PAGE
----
Edward J. Imwinkelried (University of California, Davis – School of Law) has posted Formalism versus Pragmatism in Evidence: Reconsidering the Absolute Ban on the Use of Extrinsic Evidence to Prove Impeaching, Untruthful Acts that Have Not Resulted in a Conviction on SSRN.
Here is the abstract:
In the adversary system, a litigant not only has the right to present evidence supporting his or her theory of the case; the litigant is also entitled to attack the opposing testimony. In Crane v. Kentucky, 476 U.S. 683 (1986), the Supreme Court held that under the Sixth Amendment, the accused has a constitutional right to attack the weight and credibility of opposing testimony.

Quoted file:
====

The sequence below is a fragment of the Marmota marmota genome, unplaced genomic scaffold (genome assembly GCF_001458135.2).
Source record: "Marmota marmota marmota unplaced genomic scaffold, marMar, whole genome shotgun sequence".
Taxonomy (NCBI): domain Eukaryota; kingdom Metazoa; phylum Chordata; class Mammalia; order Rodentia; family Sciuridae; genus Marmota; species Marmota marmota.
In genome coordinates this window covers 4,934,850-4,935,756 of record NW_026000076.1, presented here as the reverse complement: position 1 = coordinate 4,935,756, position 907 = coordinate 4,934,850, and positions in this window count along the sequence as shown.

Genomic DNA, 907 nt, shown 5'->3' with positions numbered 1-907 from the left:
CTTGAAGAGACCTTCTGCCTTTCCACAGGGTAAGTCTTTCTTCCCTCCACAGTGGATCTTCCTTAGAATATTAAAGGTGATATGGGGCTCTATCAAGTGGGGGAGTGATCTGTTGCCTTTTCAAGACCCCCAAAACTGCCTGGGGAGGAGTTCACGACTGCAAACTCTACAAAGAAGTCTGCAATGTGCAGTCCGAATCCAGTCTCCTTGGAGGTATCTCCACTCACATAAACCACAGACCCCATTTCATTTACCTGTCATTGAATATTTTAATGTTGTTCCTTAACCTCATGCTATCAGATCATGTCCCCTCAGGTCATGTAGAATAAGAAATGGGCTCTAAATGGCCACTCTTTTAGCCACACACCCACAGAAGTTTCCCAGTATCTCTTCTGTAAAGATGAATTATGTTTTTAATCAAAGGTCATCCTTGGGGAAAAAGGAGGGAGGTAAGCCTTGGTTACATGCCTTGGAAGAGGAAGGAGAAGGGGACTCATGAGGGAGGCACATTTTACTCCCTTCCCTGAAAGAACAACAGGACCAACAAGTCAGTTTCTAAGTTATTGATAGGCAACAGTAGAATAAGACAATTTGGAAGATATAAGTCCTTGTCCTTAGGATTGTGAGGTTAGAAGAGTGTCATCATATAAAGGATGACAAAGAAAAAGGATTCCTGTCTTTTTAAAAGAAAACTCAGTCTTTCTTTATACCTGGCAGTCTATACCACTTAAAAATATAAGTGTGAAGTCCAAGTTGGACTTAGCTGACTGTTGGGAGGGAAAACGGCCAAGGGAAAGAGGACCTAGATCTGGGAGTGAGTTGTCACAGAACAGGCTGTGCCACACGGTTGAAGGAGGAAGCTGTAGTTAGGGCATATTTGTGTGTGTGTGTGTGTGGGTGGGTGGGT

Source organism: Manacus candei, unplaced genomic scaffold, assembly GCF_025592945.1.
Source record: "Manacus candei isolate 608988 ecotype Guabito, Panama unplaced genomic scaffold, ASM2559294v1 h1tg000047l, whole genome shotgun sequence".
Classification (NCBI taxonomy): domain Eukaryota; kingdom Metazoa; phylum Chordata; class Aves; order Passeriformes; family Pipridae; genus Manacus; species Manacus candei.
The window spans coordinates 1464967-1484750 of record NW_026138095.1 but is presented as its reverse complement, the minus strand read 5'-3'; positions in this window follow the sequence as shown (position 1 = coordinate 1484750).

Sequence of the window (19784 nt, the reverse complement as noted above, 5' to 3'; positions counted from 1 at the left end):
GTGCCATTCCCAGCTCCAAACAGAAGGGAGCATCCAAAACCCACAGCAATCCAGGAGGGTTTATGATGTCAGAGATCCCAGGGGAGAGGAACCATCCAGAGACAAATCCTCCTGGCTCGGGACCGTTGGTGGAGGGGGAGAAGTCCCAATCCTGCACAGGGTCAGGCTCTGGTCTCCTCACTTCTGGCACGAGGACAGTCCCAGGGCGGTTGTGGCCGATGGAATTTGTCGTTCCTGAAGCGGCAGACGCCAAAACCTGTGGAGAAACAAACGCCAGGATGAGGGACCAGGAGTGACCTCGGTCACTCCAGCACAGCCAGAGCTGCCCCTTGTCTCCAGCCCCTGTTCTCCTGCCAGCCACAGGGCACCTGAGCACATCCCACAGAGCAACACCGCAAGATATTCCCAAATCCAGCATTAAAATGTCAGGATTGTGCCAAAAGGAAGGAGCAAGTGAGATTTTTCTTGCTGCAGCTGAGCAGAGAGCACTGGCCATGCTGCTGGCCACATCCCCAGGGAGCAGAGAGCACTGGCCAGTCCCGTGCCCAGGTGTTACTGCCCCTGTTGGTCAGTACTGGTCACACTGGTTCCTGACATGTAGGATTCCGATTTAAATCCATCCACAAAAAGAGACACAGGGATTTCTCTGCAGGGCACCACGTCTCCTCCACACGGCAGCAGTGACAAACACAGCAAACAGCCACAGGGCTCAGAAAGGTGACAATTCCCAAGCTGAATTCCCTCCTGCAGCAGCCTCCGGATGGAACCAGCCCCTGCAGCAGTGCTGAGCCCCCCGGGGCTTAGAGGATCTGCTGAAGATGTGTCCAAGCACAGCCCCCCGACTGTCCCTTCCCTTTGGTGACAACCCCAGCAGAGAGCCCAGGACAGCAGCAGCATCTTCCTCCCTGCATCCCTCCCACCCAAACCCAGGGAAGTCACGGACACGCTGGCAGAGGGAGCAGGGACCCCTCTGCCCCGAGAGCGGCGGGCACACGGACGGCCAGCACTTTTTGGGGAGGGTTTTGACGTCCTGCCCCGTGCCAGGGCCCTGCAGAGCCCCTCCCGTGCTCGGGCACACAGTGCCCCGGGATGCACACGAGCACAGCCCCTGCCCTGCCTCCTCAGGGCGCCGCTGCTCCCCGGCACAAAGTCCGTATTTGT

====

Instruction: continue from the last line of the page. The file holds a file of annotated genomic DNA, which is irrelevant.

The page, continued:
There are two ways in which the litigant can mount such an attack. First, the litigant may cross-examine the opposing witness. Second, the litigant can present “extrinsic evidence” of the impeaching facts: After the witness to be impeached has left the stand, the litigant may present documentary or testimonial evidence to prove the impeaching fact. Of course, if the witness to be impeached fully concedes the impeaching fact on cross-examination, there is no need for the litigant to resort to extrinsic evidence.